BRAIN TUMORSANEURYSMSVASCULAR MALFORMATIONSTRIGEMINAL NEURALGIASPINE NECK BACKPARKINSONS DISEASEHEMIFACIAL SPASMCARPAL TUNNEL SYNDROME

Aneurysms Tumors: Overview:

 

  • Approximately 80-90% of non-traumatic subarachnoid hemorrhages (spontaneous bleed in the subarachnoid space of the brain) are due to aneurysm rupture.

  • ACOM (Anterior Communicating Artery) aneurysms are among the most common, representing approximately 1/3 of intracranial aneurysms.

  • Large ACOM aneurysms can present with an optic chiasmal syndrome (bitemporal hemianopsia or loss of peripheral vision) as well as subarachnoid hemorrhage.

  • Approximately up to 20% of patients can have multiple aneurysms. Although any size aneurysm may rupture, those measuring greater than 3-5 mm are known to be at higher risk.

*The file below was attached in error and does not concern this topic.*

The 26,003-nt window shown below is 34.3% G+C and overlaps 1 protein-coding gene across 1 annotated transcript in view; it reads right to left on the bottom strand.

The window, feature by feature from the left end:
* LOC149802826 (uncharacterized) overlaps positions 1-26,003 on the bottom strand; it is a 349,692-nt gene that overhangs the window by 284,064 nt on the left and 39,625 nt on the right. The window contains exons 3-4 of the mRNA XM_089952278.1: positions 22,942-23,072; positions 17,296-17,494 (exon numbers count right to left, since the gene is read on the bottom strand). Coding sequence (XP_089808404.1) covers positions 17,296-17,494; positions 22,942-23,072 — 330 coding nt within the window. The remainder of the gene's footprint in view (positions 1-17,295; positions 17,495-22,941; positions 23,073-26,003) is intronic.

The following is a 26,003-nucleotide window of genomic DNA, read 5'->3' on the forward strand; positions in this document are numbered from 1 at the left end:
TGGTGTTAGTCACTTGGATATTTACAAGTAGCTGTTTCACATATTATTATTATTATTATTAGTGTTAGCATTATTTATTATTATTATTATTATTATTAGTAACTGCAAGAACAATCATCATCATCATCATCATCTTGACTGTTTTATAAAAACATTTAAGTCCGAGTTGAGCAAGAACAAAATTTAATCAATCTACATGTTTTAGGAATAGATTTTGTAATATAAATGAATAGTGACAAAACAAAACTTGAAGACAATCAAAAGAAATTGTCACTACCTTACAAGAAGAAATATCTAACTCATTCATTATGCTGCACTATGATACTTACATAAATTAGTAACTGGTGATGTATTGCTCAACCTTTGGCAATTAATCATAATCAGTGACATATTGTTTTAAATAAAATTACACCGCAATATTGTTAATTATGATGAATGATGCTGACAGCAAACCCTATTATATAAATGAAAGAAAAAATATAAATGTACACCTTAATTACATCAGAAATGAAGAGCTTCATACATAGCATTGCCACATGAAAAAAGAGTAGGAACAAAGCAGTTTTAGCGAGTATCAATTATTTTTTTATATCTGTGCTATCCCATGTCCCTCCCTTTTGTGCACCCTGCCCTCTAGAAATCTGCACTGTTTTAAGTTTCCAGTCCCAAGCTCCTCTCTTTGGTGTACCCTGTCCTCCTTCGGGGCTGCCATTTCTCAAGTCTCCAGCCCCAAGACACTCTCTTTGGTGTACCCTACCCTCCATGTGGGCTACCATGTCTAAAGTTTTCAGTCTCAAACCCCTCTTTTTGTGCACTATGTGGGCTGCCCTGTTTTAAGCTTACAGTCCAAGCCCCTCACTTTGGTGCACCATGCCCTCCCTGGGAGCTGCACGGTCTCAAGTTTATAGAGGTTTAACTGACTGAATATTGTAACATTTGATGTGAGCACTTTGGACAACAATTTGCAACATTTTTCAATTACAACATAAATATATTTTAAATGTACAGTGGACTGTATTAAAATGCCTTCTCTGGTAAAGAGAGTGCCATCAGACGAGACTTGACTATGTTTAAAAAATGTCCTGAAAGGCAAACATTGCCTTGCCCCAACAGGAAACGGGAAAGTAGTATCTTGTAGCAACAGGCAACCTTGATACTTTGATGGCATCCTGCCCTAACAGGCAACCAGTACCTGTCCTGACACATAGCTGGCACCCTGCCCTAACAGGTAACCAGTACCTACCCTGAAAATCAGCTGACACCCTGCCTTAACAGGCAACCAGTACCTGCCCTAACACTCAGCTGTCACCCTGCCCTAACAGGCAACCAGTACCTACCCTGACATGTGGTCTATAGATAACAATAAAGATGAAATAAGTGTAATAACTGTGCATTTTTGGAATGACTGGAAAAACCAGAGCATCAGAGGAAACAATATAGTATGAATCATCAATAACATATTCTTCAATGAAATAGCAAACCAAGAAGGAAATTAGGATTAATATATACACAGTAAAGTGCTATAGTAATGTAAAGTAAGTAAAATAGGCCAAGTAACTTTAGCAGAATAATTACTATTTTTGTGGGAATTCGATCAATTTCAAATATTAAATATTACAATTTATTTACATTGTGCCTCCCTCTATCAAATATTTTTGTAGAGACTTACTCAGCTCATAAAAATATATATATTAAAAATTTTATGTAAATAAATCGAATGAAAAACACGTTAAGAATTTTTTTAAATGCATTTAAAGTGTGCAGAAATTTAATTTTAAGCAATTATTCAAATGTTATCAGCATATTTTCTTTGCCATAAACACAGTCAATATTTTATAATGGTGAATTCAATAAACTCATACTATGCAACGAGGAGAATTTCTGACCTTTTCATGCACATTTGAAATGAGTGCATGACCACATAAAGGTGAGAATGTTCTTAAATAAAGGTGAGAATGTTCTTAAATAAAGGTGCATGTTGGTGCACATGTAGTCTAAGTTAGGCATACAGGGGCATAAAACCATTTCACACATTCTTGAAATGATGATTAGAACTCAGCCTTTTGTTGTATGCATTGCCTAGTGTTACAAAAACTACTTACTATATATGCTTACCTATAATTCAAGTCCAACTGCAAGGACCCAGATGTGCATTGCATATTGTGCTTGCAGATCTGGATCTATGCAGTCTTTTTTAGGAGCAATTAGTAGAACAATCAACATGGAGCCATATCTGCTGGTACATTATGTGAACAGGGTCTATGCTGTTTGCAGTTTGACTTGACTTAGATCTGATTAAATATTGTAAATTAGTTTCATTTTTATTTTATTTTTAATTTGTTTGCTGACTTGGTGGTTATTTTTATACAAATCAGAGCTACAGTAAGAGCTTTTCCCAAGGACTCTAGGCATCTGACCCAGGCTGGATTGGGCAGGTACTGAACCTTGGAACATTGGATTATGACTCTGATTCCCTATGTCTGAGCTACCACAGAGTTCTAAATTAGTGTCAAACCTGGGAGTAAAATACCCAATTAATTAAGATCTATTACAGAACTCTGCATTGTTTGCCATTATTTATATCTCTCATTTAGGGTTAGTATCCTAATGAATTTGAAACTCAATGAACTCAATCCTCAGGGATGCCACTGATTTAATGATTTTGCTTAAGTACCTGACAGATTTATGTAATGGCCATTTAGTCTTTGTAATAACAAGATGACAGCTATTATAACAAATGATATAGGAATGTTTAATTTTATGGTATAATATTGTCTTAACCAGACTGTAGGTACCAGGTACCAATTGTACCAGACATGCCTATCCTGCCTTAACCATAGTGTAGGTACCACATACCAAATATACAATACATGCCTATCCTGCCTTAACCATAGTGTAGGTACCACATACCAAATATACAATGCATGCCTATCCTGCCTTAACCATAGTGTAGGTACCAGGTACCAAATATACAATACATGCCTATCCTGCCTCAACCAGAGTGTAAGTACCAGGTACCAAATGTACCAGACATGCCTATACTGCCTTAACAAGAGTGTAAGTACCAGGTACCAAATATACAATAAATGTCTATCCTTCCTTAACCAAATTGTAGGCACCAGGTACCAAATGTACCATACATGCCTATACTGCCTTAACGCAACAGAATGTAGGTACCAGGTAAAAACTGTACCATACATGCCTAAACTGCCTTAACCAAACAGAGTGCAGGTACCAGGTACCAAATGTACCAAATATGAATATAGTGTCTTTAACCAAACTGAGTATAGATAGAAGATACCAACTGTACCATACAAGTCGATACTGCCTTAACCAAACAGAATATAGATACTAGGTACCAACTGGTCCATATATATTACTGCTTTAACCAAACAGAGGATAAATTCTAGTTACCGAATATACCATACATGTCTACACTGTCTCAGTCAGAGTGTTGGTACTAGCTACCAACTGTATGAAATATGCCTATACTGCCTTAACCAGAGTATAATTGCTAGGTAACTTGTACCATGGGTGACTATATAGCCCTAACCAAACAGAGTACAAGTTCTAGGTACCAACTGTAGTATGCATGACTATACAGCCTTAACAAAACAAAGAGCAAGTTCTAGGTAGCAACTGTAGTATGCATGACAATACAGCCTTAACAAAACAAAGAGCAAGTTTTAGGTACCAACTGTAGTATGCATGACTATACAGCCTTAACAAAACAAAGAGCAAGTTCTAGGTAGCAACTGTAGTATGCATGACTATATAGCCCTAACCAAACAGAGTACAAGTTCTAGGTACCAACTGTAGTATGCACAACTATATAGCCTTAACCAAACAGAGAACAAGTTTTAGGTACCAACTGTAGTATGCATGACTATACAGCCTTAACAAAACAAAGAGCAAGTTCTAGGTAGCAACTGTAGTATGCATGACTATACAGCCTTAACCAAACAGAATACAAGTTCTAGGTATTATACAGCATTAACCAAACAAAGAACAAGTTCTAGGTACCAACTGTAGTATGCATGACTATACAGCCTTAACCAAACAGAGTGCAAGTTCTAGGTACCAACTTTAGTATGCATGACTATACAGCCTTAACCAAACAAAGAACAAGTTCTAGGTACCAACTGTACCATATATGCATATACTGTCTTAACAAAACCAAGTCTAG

• It is estimated that with subarachnoid hemorrhage due to rupture of an aneurysm 1/3 of patients die immediately, 1/3 will have long term neurological deficit, and only 1/3 will have normal outcomes.
  • A multimodality approach to aneurysms, including interventional radiologist or interventional neurosurgeon and vascular neurosurgeon, is essential to optimize the approach to the aneurysm.